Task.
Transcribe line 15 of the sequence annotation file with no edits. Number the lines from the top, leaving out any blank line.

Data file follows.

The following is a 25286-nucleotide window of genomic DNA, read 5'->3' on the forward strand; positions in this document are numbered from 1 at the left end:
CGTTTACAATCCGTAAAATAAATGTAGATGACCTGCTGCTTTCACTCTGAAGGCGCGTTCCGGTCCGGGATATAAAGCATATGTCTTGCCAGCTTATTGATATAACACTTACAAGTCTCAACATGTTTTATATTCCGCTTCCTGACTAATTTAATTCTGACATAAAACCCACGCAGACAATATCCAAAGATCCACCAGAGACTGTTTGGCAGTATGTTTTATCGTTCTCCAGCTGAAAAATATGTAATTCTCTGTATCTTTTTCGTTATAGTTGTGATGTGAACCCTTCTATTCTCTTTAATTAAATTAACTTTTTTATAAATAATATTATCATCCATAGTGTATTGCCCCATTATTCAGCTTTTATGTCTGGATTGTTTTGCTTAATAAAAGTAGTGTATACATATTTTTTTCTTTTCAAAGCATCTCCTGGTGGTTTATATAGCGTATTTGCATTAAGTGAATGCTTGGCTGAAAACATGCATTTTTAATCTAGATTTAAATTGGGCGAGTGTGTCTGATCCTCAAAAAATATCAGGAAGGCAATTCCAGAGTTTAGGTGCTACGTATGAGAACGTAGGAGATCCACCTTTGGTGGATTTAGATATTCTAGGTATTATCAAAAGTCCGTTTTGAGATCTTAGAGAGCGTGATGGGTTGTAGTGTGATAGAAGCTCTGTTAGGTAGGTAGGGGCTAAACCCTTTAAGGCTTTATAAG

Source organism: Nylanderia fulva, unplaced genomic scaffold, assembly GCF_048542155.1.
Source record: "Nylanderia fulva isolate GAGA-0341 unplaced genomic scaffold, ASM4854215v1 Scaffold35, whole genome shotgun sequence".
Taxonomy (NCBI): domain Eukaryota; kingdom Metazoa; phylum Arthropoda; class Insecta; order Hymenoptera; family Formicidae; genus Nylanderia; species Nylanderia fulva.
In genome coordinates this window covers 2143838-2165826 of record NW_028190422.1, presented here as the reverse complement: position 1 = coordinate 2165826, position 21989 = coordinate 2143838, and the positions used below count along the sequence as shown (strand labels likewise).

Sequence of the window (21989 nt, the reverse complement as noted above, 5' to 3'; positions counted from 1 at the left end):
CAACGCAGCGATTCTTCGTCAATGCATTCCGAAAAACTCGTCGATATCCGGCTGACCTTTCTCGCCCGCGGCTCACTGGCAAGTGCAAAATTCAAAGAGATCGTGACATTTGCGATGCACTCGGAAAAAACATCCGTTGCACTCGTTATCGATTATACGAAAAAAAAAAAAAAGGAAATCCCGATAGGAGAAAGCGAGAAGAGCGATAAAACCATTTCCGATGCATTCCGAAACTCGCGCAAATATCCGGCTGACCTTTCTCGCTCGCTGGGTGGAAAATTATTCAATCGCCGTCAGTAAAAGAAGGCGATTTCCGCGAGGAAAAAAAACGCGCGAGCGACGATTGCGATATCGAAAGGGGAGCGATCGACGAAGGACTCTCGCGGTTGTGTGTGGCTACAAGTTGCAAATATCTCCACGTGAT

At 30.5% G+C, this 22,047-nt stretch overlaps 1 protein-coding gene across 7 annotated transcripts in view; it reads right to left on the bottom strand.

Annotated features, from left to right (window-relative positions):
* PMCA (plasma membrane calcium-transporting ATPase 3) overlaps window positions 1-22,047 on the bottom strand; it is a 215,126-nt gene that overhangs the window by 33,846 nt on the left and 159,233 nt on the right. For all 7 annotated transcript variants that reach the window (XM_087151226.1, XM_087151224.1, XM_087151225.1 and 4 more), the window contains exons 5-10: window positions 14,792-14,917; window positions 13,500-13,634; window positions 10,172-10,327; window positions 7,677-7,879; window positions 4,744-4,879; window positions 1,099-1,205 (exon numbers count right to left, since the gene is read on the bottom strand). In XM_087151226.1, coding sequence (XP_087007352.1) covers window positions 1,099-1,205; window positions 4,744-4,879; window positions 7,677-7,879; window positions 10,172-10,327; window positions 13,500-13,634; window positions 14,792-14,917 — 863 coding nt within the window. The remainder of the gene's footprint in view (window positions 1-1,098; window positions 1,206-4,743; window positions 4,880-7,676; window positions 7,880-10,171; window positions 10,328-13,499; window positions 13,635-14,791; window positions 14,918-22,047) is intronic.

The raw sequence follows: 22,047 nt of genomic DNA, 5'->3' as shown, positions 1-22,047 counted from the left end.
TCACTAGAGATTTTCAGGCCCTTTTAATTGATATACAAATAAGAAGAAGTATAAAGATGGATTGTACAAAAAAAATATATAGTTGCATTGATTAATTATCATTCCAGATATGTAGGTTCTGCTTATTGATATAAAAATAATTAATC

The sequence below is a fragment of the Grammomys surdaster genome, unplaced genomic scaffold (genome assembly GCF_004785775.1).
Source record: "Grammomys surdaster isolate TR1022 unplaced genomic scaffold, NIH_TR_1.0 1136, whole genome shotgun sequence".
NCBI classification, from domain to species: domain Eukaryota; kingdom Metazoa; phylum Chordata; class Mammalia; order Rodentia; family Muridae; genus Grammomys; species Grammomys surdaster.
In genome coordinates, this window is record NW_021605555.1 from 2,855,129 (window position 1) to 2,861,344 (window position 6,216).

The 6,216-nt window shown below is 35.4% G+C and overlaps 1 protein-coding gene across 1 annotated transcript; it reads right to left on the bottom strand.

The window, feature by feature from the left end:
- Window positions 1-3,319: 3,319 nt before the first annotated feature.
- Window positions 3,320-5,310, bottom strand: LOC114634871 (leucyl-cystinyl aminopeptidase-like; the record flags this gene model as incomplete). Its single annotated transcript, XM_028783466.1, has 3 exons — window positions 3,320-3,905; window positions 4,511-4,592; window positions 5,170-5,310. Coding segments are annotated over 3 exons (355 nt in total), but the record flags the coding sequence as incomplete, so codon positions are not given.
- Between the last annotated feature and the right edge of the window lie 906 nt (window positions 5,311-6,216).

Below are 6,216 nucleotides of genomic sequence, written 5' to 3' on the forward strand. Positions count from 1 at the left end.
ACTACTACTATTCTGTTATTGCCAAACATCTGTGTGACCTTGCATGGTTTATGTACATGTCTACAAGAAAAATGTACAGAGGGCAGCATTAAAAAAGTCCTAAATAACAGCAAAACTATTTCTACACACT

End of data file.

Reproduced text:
Source record: "Grammomys surdaster isolate TR1022 unplaced genomic scaffold, NIH_TR_1.0 1136, whole genome shotgun sequence".